PhD student, Karolinska Institutet
Molecular immunology and epigenetic
Immune cells have been shown to play a significant role in fighting tumour cells. However, the cancer inside the patient's body is still able to grow and cause death to the patients. Current breakthroughs in cancer immunology research have shown several different mechanisms that allow the tumour cells to suppress the actions performed by the immune cells, both in molecular and cellular level. This suppressing effect by the tumour cells is called tumour immune escape mechanism. Our research have been focusing on digging more of the possible tumour immune escape mechanisms in the level of epigenetic. We mainly focused on CD8+ T cells, an immune cell subset that acted as the main "killer" of the tumour cells. The epigenetic profiling was emphasized on the high methylation of the DNA structure inside the CD8+ T cells that could cause these cells to be incompetent in expressing important proteins. These DNA methylation was caused by the signals from the tumour. The effect of not expressing these important proteins would cause the CD8+ T cells to have not enough ammunitions to kill the tumour cells, causing the cancer to further grow. Therefore, by understanding these mechanisms starting from the molecular level, we would be able to identify important suppressive pathways which would benefit cancer patients in terms of future selections of therapy, especially immunotherapy. Most importantly, from our understanding of the epigenetic mechanism from urinary bladder cancer patients, we could also possibly apply it to other cancer types, making it better in the prognosis of cancer patients.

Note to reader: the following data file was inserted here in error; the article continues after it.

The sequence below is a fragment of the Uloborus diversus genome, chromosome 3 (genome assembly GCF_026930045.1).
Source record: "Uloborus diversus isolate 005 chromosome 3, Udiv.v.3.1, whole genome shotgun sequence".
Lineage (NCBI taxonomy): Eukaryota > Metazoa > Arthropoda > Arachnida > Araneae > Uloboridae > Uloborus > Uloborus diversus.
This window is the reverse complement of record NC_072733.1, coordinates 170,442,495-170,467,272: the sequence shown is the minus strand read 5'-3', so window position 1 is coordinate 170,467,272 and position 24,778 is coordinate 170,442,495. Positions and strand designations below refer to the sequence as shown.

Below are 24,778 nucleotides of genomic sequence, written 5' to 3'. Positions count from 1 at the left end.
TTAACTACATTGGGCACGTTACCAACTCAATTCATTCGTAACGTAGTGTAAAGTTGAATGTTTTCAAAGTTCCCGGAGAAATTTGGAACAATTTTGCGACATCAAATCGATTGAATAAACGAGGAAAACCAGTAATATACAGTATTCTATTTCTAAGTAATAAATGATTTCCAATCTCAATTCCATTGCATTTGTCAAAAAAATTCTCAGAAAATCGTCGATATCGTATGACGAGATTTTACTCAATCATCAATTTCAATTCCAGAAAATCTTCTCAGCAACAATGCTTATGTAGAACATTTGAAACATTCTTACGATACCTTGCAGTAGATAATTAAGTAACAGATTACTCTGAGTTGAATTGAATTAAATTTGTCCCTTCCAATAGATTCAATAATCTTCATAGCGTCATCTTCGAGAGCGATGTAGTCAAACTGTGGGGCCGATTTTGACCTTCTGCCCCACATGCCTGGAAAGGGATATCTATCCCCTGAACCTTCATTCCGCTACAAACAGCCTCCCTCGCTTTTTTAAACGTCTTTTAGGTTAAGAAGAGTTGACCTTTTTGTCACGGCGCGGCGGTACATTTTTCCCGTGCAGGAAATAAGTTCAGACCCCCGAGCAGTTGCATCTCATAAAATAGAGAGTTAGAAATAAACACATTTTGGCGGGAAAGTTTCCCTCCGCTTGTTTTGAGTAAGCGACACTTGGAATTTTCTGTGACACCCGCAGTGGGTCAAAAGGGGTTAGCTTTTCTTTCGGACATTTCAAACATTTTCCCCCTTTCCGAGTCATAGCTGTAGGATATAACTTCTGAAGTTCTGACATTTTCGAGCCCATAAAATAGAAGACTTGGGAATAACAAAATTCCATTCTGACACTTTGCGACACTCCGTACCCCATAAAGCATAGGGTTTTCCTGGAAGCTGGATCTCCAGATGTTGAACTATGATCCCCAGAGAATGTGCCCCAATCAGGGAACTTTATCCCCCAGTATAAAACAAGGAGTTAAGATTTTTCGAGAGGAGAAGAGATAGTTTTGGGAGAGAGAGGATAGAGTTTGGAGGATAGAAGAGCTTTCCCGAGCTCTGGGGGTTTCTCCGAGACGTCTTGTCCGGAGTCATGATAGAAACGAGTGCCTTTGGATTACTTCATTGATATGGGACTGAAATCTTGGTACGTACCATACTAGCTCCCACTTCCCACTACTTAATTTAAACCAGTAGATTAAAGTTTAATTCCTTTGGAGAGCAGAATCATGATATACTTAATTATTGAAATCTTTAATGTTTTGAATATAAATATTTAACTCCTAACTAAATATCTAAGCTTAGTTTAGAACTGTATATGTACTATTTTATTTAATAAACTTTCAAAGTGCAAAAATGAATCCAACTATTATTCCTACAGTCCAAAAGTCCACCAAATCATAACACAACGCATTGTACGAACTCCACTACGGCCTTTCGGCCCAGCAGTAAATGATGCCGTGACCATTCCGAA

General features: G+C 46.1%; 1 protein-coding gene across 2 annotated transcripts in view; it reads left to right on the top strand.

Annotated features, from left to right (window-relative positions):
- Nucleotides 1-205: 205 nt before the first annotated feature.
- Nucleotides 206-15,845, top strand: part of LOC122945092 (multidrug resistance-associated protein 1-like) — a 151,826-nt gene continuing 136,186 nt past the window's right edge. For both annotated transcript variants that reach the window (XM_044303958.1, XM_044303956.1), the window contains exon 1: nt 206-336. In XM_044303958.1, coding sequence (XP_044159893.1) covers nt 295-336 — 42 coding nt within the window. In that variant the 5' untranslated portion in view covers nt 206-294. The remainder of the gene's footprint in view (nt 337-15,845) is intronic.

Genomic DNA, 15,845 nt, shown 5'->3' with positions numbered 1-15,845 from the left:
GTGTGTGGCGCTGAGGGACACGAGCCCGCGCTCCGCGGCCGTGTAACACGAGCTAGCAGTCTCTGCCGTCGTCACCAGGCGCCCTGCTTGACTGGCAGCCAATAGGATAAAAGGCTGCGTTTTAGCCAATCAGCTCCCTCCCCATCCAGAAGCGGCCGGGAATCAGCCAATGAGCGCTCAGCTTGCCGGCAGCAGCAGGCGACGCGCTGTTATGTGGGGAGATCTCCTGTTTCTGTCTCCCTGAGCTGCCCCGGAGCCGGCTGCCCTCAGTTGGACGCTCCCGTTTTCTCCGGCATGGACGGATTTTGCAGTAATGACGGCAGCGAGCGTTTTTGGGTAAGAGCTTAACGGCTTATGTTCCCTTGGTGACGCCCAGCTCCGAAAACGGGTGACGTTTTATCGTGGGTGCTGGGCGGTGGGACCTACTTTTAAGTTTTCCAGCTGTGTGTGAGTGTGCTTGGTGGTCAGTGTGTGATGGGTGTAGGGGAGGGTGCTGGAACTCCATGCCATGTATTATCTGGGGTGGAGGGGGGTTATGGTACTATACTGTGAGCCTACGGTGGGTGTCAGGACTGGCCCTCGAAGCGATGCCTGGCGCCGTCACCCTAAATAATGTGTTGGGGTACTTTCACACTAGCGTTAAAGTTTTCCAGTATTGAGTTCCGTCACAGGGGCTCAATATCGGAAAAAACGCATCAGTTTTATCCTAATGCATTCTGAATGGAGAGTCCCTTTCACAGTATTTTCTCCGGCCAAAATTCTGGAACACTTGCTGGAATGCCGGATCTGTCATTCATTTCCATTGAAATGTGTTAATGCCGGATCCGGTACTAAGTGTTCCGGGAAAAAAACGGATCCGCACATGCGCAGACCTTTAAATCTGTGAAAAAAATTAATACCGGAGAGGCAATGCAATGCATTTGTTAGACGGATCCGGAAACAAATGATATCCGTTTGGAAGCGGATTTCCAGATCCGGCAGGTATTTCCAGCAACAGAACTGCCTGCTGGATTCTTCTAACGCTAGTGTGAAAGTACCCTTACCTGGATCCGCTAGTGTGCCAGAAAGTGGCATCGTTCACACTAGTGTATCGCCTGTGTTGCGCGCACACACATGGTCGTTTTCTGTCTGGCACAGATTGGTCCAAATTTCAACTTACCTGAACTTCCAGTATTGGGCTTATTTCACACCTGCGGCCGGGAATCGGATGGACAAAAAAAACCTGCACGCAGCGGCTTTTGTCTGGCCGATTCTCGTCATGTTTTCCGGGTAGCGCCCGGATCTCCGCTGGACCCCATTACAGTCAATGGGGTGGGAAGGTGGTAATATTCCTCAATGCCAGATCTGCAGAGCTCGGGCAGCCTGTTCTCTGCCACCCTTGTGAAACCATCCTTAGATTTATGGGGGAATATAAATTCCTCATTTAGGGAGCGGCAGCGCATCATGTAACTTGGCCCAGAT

Abstract: Prostate cancer (PCa) is the most prevalent urological cancer that affects aging men in South Africa, and mechanisms underlying prostate tumorigenesis remain elusive. Research advancements in the field of PCa and epigenetics have allowed for the identification of specific alterations that occur beyond genetics but are still critically important in the pathogenesis of tumorigenesis. Anomalous epigenetic changes associated with PCa include histone modifications, DNA methylation, and noncoding miRNA. These mechanisms regulate and silence hundreds of target genes including some which are key components of cellular signalling pathways that, when perturbed, promote tumorigenesis. Elucidation of mechanisms underlying epigenetic alterations and the manner in which these mechanisms interact in regulating gene transcription in PCa are an unmet necessity that may lead to novel chemotherapeutic approaches. This will, therefore, aid in developing combination therapies that will target multiple epigenetic pathways, which can be used in conjunction with the current conventional PCa treatment.
Pub.: 29 Nov '16, Pinned: 31 Aug '17
Abstract: Analysis of cancer methylomes has dramatically changed our concept of the potential of diagnostic and prognostic methylation biomarkers in disease stratification. Through whole-genome methylation capture sequencing of triple-negative breast cancers (TNBCs) we recently identified differentially methylated regions with diagnostic and prognostic value that promise to stratify TNBCs for more personalized management.
Pub.: 17 Jun '16, Pinned: 31 Aug '17
Abstract: The Keystone Symposia conference on Cancer Immunology and Immunotherapy: Taking a Place in Mainstream Oncology was held at the Fairmont Chateau in Whistler, British Columbia, Canada, on March 19-23, 2017. The conference brought together a sold-out audience of 654 scientists, clinicians, and others from both academia and industry to discuss the latest developments in cancer immunology and immunotherapy. This meeting report summarizes the main themes that emerged during the four-day conference. Cancer Immunol Res; 5(6); 434-8. ©2017 AACR.
Pub.: 04 Jun '17, Pinned: 31 Aug '17
Join Sparrho today to stay on top of science
Discover, organise and share research that matters to you